Connecting through crisis

The theme of AIDS 2022 – re-engaging and following the science – resonates deeply with me because it reflects our efforts within Chevron. This year is about getting back to our Health & Medical base business. Our workforces are returning; my teams have been staffing our clinics, continuing to advocate for preventive health, advising worldwide travelers and executing fit-for-duty processes. We are energizing around our interest in the communities where we operate as we seek to strengthen health systems and advocate for equitable access to tools, interventions and platforms for capacity building, health surveillance, diagnosis and treatment.

Four decades ago, Chevron began to see the effect HIV and AIDS was having on our employees and community. In 1986, we joined 13 other California Bay Area companies to promote HIV and AIDS education in the workplace. Now globally, we continue monitoring and supporting solutions to public health threats across our operations and in local communities.

Over the past two years, the challenges presented by the pandemic forced us to shift our focus and adapt quickly to dynamic and unpredictable circumstances. We entered the crisis with a robust response infrastructure, from earthquakes in our home state of California to hurricanes and other extreme events impacting our global operations. While the COVID-19 pandemic and its associated circumstances are unprecedented on many fronts, we utilized our experience and preparation to execute an effective emergency response.

Now we must leverage these latest experiences as we re-engage on responding effectively to the HIV and AIDS epidemic. This begins with acknowledging the importance of evidence-based scientific learnings and approaches. Our industry is built on science and engineering, and our approach to the health of our workforce and the communities where we operate is no different.

That’s why we are advocates for a full continuum of care and complementary models that address and incorporate holistic and sustainable evidence-based, data-driven solutions for care, prevention and management.

At Chevron, we have continued to look for opportunities to leverage technology and digital tools for decision making, case management and health surveillance. Our experiences with COVID-19 can inform our HIV and AIDS programs and partnerships. We have had some ideal opportunities to pilot and test technology in an iterative, agile manner within our operations. An example is the development and utilization of data dashboards and apps for situational analysis, health surveillance, reporting, procurement processes and compliance that helped us understand, track and mitigate issues. We also leveraged technology to track community health risks to understand drivers of disparities, morbidity and mortality. And we are using apps and wellness portals to address physical and mental health risks.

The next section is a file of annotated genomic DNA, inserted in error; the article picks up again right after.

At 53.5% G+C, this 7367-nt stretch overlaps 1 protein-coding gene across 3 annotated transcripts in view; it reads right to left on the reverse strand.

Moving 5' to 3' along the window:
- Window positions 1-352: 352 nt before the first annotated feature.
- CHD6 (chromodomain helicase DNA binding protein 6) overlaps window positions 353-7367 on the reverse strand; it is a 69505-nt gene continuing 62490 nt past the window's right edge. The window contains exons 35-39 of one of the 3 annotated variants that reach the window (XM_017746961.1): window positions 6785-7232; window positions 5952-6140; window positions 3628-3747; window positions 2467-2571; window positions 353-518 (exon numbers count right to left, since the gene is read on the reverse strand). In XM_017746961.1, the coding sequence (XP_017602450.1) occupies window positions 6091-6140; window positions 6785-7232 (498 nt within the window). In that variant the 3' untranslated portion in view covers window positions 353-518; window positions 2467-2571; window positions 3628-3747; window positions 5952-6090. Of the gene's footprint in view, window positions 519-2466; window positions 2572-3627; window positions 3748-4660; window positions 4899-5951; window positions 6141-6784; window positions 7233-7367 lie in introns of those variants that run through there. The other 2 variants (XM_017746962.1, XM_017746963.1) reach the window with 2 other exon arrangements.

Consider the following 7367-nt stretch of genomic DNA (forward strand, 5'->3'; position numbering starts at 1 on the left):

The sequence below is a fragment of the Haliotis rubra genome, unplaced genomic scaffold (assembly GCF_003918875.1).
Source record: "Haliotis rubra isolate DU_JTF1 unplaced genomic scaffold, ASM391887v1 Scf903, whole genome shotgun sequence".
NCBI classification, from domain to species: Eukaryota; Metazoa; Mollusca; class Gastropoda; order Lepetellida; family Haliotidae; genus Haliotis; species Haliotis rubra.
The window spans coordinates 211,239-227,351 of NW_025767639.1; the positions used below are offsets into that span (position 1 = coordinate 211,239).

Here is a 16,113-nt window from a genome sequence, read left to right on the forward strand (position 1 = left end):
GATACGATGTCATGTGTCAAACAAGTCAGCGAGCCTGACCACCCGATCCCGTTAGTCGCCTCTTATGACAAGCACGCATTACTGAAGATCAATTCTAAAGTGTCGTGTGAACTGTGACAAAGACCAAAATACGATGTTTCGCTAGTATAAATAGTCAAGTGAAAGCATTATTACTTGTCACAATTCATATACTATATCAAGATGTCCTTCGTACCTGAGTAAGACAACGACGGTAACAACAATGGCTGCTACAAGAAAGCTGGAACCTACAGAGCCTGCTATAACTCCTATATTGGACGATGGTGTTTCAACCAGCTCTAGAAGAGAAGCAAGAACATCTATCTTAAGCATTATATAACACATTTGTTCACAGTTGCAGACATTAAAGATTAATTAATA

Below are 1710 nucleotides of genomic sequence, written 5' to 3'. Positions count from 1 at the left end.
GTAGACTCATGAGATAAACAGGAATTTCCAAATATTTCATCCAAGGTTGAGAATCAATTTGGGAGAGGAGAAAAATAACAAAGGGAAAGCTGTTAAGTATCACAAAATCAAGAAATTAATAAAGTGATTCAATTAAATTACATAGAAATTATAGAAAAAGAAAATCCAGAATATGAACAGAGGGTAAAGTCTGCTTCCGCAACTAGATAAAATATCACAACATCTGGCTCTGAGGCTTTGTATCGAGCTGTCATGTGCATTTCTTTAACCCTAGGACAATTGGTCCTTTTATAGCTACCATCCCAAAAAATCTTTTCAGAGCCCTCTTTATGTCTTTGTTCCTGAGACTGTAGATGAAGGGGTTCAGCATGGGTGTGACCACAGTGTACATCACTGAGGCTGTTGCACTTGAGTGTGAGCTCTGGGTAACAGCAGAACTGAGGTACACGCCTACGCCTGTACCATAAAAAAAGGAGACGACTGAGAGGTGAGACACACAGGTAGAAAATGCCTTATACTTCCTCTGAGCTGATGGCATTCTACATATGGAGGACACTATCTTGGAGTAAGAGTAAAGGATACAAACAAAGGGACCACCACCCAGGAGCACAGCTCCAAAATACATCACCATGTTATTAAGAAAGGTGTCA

Like we do with our HIV and AIDS partnerships, throughout the COVID-19 pandemic, our industry associations have shared best practices focused on the well-being of workers and communities during the crisis. We saw immediate benefits of public-private partnerships in designing and implementing interventions: benefits like new diagnostic tools, digital tools for community health workers, addressing access issues, and identification of gaps in our response and finding solutions that scale to cross bridges and borders. Some of our learnings from COVID-19 were immediately applied to our ongoing support of HIV and AIDS services and others built on our learnings from our HIV and AIDS work.

The COVID-19 crisis reinforced in Canada and around the world that Indigenous children, young people and their families and communities often continue to live with unacceptable and disproportionate burdens of ill health and social determinants of health. We need to continue to work across organizations and partner with local health services. We must focus on building solutions that are able to contribute to multiple prevention and lifesaving opportunities.

More than ever, we need to stay strong, work together and continue working relentlessly until we get to zero new HIV acquisitions, zero AIDS-related deaths and zero HIV and AIDS stigma.

Huma Abbasi, General Manager, Health & Medical, Chevron

More than ever, we need to stay strong, work together and continue working relentlessly until we get to zero new HIV acquisitions, zero AIDS-related deaths and zero HIV and AIDS stigma.